The final step to any costume is its presentation. You’ve assembled your costume and you’re ready for con, how will you greet the audience? How will the audience greet you? No, I’m not trying to be all philosophical, “chicken and the egg” mixed with Alice in Wonderland; some mental prep work is important to fill the costume you are now trying to play. If you are dressed as a member of G.I. Joe, you might want to occasionally say, “and now you know” when someone makes an observation. If you are taking your character in an unfamiliar route, you probably need to come up with some witty or striking remarks to help guide the audience into your direction with the character or they will be lost. Maybe the character is going to fire off a rocket so some build up is necessary for that moment where the rocket takes flight. It might also help to have some friends in the audience who are not dressed in cosplay to set the stage as an onlooker that you can walk into a staged environment. Finally, be prepared to adlib and interact with others in cosplay to help set the environment engage in the fun of cosplay. It might be funny to have someone dressed as Strawberry Shortcake get in the middle of a group of Cobra soldiers, be prepared to let loose and have fun with it. Finally, be prepared to have children actively engage you and convention goers want their photograph taken with you.
A lot of cosplay stems from carnivals and amusement parks who hire people to wear costumes of the characters in their theme. You have essentially brought their favorite characters into the real world and it is exciting for them. When I say don’t be shy when in costume, that sentiment applies to all facets of the cosplay pretty much comes with the territory. Take it in as a few of your fifteen minutes of fame.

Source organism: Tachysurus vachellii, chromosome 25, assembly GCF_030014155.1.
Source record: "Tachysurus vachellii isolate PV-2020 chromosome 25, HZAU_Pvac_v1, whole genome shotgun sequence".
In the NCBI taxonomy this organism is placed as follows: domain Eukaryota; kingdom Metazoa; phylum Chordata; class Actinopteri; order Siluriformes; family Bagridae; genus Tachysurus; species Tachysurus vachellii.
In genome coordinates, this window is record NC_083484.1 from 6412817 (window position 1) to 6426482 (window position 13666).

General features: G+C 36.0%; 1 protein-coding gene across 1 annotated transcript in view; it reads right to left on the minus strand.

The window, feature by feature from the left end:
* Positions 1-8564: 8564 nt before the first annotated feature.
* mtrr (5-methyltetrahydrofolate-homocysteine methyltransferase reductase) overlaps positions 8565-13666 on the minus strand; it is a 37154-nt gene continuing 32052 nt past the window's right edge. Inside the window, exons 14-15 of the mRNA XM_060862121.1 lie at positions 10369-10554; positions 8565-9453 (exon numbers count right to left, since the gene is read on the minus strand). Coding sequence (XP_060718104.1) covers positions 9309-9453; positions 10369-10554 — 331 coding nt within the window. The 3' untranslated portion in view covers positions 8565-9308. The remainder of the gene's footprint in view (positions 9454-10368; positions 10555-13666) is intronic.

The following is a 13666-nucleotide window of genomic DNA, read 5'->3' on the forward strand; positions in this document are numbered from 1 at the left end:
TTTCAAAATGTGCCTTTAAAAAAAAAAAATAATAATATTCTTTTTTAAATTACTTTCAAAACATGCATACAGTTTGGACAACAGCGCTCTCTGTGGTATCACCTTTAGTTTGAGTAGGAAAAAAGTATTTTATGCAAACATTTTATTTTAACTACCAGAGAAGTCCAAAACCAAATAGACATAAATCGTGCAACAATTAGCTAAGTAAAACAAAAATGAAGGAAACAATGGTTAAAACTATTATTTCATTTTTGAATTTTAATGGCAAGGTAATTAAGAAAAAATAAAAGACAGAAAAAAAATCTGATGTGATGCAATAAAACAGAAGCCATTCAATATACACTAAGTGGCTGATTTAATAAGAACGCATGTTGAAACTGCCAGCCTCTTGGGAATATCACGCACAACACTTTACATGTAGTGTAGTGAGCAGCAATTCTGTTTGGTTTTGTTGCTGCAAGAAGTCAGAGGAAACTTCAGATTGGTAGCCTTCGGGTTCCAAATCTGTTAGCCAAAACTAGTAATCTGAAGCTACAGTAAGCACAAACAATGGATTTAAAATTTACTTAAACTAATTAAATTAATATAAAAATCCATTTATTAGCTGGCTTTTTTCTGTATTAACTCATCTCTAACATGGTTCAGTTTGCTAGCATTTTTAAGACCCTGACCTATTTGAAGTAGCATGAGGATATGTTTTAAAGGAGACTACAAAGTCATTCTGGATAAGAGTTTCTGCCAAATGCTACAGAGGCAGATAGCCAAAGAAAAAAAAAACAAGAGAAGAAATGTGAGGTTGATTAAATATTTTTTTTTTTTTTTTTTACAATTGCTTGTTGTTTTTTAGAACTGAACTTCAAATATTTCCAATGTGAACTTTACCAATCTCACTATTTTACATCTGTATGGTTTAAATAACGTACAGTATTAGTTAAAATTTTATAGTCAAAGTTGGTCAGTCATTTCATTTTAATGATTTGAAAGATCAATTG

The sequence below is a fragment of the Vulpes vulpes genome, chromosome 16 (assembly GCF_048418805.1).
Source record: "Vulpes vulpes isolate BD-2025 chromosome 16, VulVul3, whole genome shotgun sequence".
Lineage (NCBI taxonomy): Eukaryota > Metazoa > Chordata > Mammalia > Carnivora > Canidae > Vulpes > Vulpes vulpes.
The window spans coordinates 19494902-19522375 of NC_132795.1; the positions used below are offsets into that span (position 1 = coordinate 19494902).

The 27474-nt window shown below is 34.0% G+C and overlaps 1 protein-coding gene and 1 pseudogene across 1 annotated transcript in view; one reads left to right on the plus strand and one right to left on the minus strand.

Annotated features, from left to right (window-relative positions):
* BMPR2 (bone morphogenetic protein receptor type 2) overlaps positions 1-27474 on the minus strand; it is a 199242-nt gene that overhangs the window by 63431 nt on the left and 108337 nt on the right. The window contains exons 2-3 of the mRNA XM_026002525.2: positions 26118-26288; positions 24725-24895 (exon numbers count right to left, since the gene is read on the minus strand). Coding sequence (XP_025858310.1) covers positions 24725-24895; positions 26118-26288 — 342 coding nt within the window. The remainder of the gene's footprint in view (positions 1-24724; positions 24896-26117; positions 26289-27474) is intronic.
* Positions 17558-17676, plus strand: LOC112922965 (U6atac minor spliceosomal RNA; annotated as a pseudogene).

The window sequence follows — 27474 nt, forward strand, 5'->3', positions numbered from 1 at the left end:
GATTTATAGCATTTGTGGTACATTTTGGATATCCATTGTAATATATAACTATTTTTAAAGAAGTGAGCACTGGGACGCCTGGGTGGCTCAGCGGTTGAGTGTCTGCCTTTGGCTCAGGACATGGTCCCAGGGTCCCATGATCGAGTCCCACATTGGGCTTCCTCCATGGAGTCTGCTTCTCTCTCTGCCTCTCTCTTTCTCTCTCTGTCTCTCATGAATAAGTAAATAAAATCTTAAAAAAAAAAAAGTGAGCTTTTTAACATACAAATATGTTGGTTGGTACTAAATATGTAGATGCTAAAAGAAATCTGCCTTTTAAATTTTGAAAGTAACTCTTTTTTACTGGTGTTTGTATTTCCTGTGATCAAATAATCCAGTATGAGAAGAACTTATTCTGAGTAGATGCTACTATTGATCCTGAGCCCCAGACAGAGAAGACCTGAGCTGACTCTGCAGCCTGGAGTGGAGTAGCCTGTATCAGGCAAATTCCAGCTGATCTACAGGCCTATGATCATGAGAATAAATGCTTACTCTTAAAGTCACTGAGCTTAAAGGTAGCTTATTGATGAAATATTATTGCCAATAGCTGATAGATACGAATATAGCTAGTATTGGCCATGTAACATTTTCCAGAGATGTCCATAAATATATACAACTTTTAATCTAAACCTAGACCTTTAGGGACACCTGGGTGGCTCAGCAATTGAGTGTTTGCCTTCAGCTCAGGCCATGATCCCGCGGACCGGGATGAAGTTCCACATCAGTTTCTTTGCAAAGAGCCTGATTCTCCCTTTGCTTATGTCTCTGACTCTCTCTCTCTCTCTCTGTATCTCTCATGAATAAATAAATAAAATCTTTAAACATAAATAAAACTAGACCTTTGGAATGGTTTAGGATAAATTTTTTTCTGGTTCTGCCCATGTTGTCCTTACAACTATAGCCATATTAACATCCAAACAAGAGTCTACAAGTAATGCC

While the pointers stated above can be used sparingly throughout the general convention, if you are interested in competing in a costume contest, they are pretty essential. Breathing life into the costume is essential at this juncture. A visually appealing costume gets you noticed when you’re on stage; but if you’re just standing there like a lump, you will work against all the hard work you’ve put into the costume. When it’s your time to shine, be strong, be sharp, be vivacious and be brief. You only have a couple of seconds to wow the audience before the emcee moves to the next costume so be prepared before hand to deliver the essence of your character in one solid blast. Also be prepared to have a few layers to that character if the judging goes in rounds and tier them from an introduction to the character all the way to more enticing elements of the character as the rounds progress.
I hope this dissertation helps give you some insight into the world of cosplay and helps focus the generation of ideas you might have in bringing your favorite characters to life. I have given you many avenues and many aspects to take into consideration but the core to cosplay (and conventioneering [it’s a word now] for that matter) is fun. If you’re excited about not only bringing one of your favorite characters to life; but bringing it out into the world for everyone to see then your cosplay experience will be a blast for you and appreciated by many.